All of the classes have strong entries. Some contain most of what would be considered the top medal favourites for Rio.
The record entry in the Nacra 17s have five duos of the top six finishers at last month’s world championships including France’s four times world champions Billy Besson and Marie Riou. The Finn class includes Gold Cup holder Giles Scott (GBR), recently crowned European champion Pieter-Jan Postma (NED), Brazil’s Miami World Cup winner Jorge Zarif, Denmark’s 2012 Olympic silver medallist and runner up in Miami Jonas Hogh-Christensen, Europeans runner up and four of the top six ISAF ranked sailors.
Brazil’s legendary Robert Scheidt, Miami World Cup winner must be top seed in the Laser class which is at maximum capacity but misses a few top names. Among those not here are GBR’s World Champion Nick Thompson and Australia’s Tom Burton.
The Women’s Laser Radial class sees China’s Olympic Gold medalist Lijia Zu stepping up her compressed, compact 2016 Olympic campaign after her sixth placed Europeans finish and 12th in Miami. Belgium’s 2012 Bronze Medallist Evi Van Acker, 2012 Bronze Medallist heading for her third Olympics lines up. New European Champion Marit Bouwmeester (NED) is not here but the Europeans’ third, fourth and fifth placed Josefin Olsson (SWE), Tuula Tenkanen (FIN) and 2008 Silver Medallist Gintare Scheidt (LTU)- the winner of the 2015 Rio test event are all racing in the 95 boat field. The Men’s 470 fleet features helms and or crew which won all three 2012 Olympic medals.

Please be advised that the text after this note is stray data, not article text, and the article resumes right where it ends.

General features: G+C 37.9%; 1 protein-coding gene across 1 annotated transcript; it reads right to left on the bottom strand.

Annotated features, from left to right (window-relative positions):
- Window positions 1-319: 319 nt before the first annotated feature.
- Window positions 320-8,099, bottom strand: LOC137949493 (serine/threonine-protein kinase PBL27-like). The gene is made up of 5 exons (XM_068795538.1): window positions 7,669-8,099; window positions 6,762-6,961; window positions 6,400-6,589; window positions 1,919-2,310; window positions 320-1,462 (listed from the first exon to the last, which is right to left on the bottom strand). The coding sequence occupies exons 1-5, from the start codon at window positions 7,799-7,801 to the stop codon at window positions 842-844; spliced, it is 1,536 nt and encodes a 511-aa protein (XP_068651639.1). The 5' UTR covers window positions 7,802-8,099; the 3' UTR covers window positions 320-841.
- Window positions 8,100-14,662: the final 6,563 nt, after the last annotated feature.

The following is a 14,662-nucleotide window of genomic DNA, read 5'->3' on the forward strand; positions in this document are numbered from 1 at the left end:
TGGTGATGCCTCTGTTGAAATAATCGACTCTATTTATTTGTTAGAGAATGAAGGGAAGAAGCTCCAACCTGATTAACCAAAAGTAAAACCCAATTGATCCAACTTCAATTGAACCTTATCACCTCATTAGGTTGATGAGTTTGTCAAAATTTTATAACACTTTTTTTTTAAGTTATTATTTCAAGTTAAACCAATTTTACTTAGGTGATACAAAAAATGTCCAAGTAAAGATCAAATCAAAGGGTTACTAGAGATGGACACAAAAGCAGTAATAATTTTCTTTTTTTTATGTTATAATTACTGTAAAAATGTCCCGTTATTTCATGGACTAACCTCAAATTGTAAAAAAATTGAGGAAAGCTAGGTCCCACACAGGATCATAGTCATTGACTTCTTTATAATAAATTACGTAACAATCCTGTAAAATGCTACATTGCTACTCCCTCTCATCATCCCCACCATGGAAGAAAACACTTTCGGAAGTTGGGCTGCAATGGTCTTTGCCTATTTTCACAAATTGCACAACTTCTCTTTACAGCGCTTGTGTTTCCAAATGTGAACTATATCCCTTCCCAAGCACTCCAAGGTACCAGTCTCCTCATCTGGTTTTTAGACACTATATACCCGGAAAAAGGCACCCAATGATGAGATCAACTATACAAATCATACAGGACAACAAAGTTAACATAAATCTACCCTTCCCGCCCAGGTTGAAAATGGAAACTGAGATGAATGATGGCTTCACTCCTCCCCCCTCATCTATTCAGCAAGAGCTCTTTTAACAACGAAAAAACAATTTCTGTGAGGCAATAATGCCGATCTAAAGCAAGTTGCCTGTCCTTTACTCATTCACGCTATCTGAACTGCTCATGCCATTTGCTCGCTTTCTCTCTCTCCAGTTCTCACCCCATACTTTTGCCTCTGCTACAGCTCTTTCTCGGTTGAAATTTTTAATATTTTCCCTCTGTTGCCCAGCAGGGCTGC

Inevitably some selection battles will go to the wire. For example while the USA Sailing Team have already selected in five classes, Australia have chosen in three classes – 470 Men, 49er and Nacra 17 and the British Sailing Team have selected in eight classes, their selection trials continuing in the 470 men and 49er classes are ongoing. Among the most engaging internal battles this week will be that for the USA’s Laser berth between Charlie Buckingham and Erik Bowers, similarly an ongoing rivalry in the Finn Class between Australia’s Oliver Tweddell and Jake Lilley. There are many more through the fleets.
Whether they have only recently secured their selection or actually booked their tickets to Rio as early as last year in Santander at the ISAF Sailing World Championships, for dozens of other sailors this week is much more about learning hard miles in the white heat of competition. After beating Olympic Silver Medallist Zach Railey for the USA Finn berth Caleb Paine has swapped one type of pressure for another:
“Now it is about testing everything and making sure I am best prepared for the Olympics. The immediate stress is relieved slightly but here it is about seeing how I stack up against the rest of the competition. I have the ability now to focus on my complete racing. It is going to be a great event with such a high quality fleet. Definitely here I want to work on my downwind speed.”
Report by Event Media